She admits that she soon realised the film was flawed. “The story didn’t feel quite right,” she said in reference to Sharon Stone’s villain and her evil plot involving harmful cosmetics.
“I remember having that argument: ‘Why can’t Catwoman save the world like Batman and Superman do? Why is she just saving women from a face cream that cracks their face off?’ But I was just the actor for hire. I wasn’t the director. I had very little say over that.”
The Oscar-winning actress went on to open up about some of the more disappointing moments in her career, including the time her James Bond character Jinx, had her spin-off movie axed.
“It was very disappointing,” she said. “It was ahead of its time. Nobody was ready to sink that kind of money into a Black female action star. They just weren’t sure of its value. That’s where we were then.”
However, rather than doing her spin-off film as her first project post-Oscars win, Berry chose to take part in the DC universe as anti-hero Catwoman, in the hope that it would lead to more diverse casting in the superhero genre.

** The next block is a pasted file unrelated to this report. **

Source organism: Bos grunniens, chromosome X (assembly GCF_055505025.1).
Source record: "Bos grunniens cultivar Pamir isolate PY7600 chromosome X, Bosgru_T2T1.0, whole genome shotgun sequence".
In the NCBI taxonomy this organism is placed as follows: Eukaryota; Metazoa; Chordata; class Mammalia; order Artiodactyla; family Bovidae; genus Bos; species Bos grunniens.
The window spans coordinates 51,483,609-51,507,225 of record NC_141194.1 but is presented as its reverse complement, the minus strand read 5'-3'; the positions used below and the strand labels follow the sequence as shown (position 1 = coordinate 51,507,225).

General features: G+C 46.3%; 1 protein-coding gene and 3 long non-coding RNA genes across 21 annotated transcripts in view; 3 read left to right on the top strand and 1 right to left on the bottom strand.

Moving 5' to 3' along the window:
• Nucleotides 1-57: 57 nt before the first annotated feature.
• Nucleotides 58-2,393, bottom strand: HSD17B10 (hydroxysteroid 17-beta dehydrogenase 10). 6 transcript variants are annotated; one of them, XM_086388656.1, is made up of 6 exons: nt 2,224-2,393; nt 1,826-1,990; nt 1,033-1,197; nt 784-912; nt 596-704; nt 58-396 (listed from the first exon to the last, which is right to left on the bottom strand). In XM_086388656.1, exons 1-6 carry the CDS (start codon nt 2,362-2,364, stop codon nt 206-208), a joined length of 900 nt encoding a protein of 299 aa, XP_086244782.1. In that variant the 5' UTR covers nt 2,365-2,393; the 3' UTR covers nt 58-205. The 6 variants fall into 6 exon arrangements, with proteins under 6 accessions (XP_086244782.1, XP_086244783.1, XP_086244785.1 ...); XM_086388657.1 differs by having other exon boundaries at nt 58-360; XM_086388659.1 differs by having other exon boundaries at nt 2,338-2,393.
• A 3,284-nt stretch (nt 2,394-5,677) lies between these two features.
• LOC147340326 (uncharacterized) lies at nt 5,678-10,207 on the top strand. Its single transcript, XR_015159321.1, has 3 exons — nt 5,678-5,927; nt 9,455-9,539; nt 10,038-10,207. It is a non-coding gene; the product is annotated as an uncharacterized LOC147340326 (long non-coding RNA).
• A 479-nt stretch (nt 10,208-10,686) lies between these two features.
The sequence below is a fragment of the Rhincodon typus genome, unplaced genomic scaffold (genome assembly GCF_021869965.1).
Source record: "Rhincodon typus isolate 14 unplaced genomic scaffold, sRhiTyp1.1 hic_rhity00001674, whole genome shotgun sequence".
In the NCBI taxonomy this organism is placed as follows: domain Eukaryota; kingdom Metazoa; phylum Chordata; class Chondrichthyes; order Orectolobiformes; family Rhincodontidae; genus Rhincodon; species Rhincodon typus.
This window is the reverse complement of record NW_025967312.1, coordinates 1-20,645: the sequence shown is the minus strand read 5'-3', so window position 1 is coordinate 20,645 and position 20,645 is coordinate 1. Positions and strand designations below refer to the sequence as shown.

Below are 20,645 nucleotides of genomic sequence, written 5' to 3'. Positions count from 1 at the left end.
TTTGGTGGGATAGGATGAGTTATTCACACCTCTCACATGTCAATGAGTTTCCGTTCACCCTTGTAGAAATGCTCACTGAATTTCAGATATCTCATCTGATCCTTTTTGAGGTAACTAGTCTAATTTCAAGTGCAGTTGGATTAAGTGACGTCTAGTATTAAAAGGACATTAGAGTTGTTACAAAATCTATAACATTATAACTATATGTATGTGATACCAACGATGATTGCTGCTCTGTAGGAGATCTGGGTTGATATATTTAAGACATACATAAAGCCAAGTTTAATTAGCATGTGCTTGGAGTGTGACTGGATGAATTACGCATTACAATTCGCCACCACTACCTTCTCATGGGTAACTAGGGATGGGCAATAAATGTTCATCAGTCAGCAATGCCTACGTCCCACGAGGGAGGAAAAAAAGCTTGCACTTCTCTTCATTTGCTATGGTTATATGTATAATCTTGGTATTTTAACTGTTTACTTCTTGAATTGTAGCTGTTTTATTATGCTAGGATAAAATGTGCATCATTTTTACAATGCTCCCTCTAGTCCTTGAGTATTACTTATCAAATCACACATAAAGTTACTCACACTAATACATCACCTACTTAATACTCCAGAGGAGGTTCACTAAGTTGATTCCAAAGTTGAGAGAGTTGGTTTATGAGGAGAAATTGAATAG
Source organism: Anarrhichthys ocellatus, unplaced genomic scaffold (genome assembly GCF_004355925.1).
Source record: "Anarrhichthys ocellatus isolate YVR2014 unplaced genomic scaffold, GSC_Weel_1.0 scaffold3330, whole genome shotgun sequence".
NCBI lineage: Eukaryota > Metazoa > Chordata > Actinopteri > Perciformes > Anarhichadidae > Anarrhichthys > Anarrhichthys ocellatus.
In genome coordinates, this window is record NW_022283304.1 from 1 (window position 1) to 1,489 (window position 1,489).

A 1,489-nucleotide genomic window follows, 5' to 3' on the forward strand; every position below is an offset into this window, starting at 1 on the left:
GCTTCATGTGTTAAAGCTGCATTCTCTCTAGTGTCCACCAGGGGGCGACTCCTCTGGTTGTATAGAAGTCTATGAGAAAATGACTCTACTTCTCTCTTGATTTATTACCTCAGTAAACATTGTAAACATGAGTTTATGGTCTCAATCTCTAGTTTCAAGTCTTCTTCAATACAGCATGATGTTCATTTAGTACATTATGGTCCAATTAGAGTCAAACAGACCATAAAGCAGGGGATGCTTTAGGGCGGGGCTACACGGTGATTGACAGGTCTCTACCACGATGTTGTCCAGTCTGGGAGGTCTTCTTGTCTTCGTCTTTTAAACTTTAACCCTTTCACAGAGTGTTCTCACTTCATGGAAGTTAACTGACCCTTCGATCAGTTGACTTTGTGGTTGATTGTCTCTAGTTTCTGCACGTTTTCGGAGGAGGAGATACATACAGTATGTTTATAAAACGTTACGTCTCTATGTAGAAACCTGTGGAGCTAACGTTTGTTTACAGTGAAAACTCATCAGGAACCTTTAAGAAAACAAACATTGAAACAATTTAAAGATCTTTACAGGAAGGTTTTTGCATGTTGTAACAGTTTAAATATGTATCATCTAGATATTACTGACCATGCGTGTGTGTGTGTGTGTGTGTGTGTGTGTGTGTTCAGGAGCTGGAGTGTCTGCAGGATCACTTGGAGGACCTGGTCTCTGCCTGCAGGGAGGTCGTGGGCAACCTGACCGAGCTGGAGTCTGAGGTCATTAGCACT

“People said to me, ‘You can’t do that. You’ve just won the Oscar,'” she said. “Because I didn’t do Jinx, I thought, ‘This is a great chance for a woman of colour to be a superhero. Why wouldn’t I try this?’”.
Berry made history as the first Black woman to win the Academy Award for Best Actress in 2002. However, Berry has called out the many downsides to the accolade. According to Berry, her historic win was “one of [her] biggest heartbreaks,” because 18 years later, she continues to be the only Black woman to win Best Actress.
Since 2002, a number of Black women have won acting Oscars for their incredible performances—Jennifer Hudson, Viola Davis, Octavia Spencer, Lupita Nyong’o, and most recently Regina King—but they were in the Supporting Actress category.
In the interview, she also discussed the obstacles she faced when she tried to score good roles after her win. “Just because I won an award doesn’t mean that, magically, the next day, there was a place for me.”
“I thought, ‘Oh, all these great scripts are going to come my way; these great directors are going to be banging on my door,’” she admitted.
“It didn’t happen. It actually got a little harder. They call it the Oscar curse.”
But it looks like the tide is turning, as Berry’s new film Bruised is her first directorial debut with herself in the lead role.
Here’s hoping that it doesn’t take another 18 years for another BIPOC actress to take out the top Oscars win.